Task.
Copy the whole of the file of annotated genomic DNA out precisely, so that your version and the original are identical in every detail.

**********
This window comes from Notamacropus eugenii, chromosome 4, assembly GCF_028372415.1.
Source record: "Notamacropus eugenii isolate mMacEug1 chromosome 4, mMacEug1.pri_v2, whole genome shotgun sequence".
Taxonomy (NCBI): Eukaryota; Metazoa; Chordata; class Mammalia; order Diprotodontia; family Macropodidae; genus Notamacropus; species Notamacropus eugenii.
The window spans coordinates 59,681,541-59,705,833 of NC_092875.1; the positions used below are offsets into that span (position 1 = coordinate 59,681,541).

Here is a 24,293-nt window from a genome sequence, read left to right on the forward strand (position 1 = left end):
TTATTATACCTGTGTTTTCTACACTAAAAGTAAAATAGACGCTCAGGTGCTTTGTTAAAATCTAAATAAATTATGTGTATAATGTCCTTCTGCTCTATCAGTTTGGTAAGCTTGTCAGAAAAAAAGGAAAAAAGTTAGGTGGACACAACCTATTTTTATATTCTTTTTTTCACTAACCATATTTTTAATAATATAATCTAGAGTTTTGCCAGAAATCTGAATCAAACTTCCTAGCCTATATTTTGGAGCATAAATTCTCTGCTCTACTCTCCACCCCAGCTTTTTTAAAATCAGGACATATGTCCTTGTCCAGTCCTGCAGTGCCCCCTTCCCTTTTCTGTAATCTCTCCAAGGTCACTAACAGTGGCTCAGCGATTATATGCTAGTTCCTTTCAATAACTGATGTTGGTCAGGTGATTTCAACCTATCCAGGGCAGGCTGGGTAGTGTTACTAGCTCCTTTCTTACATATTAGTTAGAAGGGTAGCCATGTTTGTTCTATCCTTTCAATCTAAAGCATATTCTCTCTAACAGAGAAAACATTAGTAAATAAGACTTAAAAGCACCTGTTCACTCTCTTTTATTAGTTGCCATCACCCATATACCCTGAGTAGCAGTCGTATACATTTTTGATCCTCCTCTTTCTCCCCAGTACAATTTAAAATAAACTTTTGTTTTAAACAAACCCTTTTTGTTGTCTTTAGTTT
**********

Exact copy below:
This window comes from Notamacropus eugenii, chromosome 4, assembly GCF_028372415.1.
Source record: "Notamacropus eugenii isolate mMacEug1 chromosome 4, mMacEug1.pri_v2, whole genome shotgun sequence".
Taxonomy (NCBI): Eukaryota; Metazoa; Chordata; class Mammalia; order Diprotodontia; family Macropodidae; genus Notamacropus; species Notamacropus eugenii.
The window spans coordinates 59,681,541-59,705,833 of NC_092875.1; the positions used below are offsets into that span (position 1 = coordinate 59,681,541).

Here is a 24,293-nt window from a genome sequence, read left to right on the forward strand (position 1 = left end):
TTATTATACCTGTGTTTTCTACACTAAAAGTAAAATAGACGCTCAGGTGCTTTGTTAAAATCTAAATAAATTATGTGTATAATGTCCTTCTGCTCTATCAGTTTGGTAAGCTTGTCAGAAAAAAAGGAAAAAAGTTAGGTGGACACAACCTATTTTTATATTCTTTTTTTCACTAACCATATTTTTAATAATATAATCTAGAGTTTTGCCAGAAATCTGAATCAAACTTCCTAGCCTATATTTTGGAGCATAAATTCTCTGCTCTACTCTCCACCCCAGCTTTTTTAAAATCAGGACATATGTCCTTGTCCAGTCCTGCAGTGCCCCCTTCCCTTTTCTGTAATCTCTCCAAGGTCACTAACAGTGGCTCAGCGATTATATGCTAGTTCCTTTCAATAACTGATGTTGGTCAGGTGATTTCAACCTATCCAGGGCAGGCTGGGTAGTGTTACTAGCTCCTTTCTTACATATTAGTTAGAAGGGTAGCCATGTTTGTTCTATCCTTTCAATCTAAAGCATATTCTCTCTAACAGAGAAAACATTAGTAAATAAGACTTAAAAGCACCTGTTCACTCTCTTTTATTAGTTGCCATCACCCATATACCCTGAGTAGCAGTCGTATACATTTTTGATCCTCCTCTTTCTCCCCAGTACAATTTAAAATAAACTTTTGTTTTAAACAAACCCTTTTTGTTGTCTTTAGTTT